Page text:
Yes, a pope or cardinal could have children if his wife died before he was ordained a deacon and then priest. This would fulfill the requirements for ordination to the priesthood. It could also conceivably happen that a permanent deacon could go on to become a priest and then bishop, cardinal and finally pope after the death of his wife. I know personally a priest in the Diocese of Tulsa who was a permanent deacon that became a priest after the death of his spouse.
Not totally the best example, but an example nonetheless is the fact that Bishop Jean-François de Hercé (1838-1848) of the Diocese of Nantes was ordained a priest after the death of his wife on December 18,1830 and was consecrated a bishop on April 17, 1836.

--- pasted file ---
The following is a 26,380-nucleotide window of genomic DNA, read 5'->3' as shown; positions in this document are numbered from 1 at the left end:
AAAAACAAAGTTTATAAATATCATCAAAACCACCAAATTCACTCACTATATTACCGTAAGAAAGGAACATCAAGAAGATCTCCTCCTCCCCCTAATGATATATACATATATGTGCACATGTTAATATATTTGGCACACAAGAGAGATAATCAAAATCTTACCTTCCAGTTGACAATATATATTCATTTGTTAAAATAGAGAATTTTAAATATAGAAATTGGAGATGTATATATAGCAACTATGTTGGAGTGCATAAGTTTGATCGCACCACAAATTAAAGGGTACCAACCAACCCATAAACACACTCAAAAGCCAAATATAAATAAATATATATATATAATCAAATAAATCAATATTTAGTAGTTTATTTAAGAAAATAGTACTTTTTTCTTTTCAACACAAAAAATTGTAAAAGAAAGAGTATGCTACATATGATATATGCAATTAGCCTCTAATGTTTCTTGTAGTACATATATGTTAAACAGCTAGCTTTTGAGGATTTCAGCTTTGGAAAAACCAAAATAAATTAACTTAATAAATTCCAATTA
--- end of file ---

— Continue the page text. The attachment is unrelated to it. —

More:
After the death of his wife in 1820 and the marriage of his daughter Marie-Lucie with Guillaume-François d'Ozouville in 1825, Jean-François entered the seminary at the age of 54.
As a bishop of the Catholic Church, it would be conceivable (but did not happen) for Bishop Jean-François de Hercé to named a cardinal by the pope and then elected to become the pope in a conclave.
His French biography Père, Maire, Evêque (Father, Mayor, Bishop) is an excellent read.
As we know the Apostle St. Peter became the first pope and that he was married. There are some traditions and legends that he may have had children. The Roman Martyrology seems to acknowledge Saint Peter's paternity:
"St. Petronilla, Virgin [and Martyr], daughter of the blessed apostle Peter, who refused to marry the nobleman Flaccus. Given three days for consideration, she spent them in fasting and prayer. On the third day, having received Christ sacramentally, she gave up her spirit." Roman Martyrology (May 31).